The Comic Book Legal Defense Fund has come under fire for signing onto a letter with the National Coalition Against Censorship to defend Simon & Schuster‘s plan to publish a book by controversial alt-right/hate personality Milo Yiannopoulos. Yiannopoulos is reportedly being paid $250,000 for the deal which will see the book published under the Threshold Editions which specializes in conservative personalities/books.
The NCAC joint letter/statement described Yiannopoulos as “a self-described “super-villain”, is notorious for comments and views that are deeply offensive to many.” A nice sanitized description of a ringleader and “voice” behind online harassment campaigns aimed primarily at women, minorities, and those of the liberal persuasion and language that many describe as “hate speech.”
It should also be noted the Yiannopoulos’ self-published book of poetry contained plagiarized lyrics unattributed to musician Tori Amos.
The announcement goes further to state:
NCAC’s statement supports the right to boycott a book or a company for any reason. It underlines, however, the chilling effect the response will have on authors and publishers who want to tackle topics and ideas that some may find disfavorable. The statement argues that “the suppression of noxious ideas does not defeat them; only vigorous disagreement can counter toxic speech effectively.
The CBLDF is joined by the American Booksellers Association, Association of American Publishers, Authors Guild, Freedom to Read Foundation, Index on Censorship, and the National Council of Teachers of English.
The announcement by the CBLDF of the support has led to a backlash with individuals questioning the need for the CBLDF to get involved in the first place, the focus on equating boycotts with censorship, and the lack of recognition that Yiannopoulos and his ilk are an actual threat to the lives of marginalized individuals. There’s also irony since the alt-right and their affiliated movements like GamerGate regularly coordinate in attacks to censor the left or anything they disagree with. The
The comic industry recently saw that in a dust-up concerning writer Chelsea Cain and the Marvel series Mockingbird. These same organizations were silent during that not issuing a statement of support. In fact the CBLDF has been silent towards the attacks on and sustained harassment women and marginalized communities in the comic industry in an attempt to drive them out.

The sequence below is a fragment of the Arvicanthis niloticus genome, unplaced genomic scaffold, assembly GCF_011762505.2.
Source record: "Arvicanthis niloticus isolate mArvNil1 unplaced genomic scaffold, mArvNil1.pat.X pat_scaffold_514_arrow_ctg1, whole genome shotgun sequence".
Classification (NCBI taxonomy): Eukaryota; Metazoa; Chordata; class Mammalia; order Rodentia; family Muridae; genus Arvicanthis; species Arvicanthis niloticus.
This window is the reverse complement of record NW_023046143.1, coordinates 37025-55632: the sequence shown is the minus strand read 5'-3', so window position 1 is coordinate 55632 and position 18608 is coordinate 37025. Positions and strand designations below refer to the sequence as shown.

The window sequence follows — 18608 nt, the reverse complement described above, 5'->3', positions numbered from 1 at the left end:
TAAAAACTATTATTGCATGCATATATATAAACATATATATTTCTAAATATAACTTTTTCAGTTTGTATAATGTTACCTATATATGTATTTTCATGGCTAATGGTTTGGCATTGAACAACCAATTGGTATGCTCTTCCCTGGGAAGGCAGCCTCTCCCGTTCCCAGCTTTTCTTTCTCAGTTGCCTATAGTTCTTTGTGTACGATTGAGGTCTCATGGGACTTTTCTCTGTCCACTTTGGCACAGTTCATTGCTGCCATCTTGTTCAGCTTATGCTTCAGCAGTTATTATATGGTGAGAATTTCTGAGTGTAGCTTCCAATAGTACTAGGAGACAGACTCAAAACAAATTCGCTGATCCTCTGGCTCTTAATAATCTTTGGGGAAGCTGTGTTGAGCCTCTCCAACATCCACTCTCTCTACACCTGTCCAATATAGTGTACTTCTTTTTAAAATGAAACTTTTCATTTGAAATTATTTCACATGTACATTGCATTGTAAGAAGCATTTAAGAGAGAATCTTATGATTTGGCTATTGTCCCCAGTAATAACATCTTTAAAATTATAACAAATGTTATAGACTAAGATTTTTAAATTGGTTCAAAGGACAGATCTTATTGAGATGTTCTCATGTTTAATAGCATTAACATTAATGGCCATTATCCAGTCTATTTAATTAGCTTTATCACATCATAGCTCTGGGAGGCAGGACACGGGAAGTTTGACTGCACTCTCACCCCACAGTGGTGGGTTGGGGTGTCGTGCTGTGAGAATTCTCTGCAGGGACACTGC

The backlash to the CBLDF’s decision was bad enough that they felt the need to further clarify their support again conflating a boycott with censorship. They are not one and the same since a boycott occurs after something is released and has a goal to drive further decisions through the manipulation of the free market and capitalism. A boycott of South Africa was not a censorship of Apartheid as an example.
Read the “clarification” below or directly on Twitter.
The response was not positive as many noted this is more akin to the hate speech that actually threatens lives, stirs hatred, and advocates for the stripping of rights and protections from groups. They also remind the CBLDF by paying money and publishing a book, that is an endorsement of the ideas within the book and a debatably worse reality of profiting from hate. You become an enabler to the hate speech giving it a platform. There’s also a valid questioning that since censorship is not happening, again a boycott is not censorship, of why the CBLDF didn’t sit this one out.
As a donor to the CBLDF, I do question where dollars are being spent in this case (UPDATE: No money has been spent on this). One Tweet said it best, “just because you can, doesn’t mean you should.”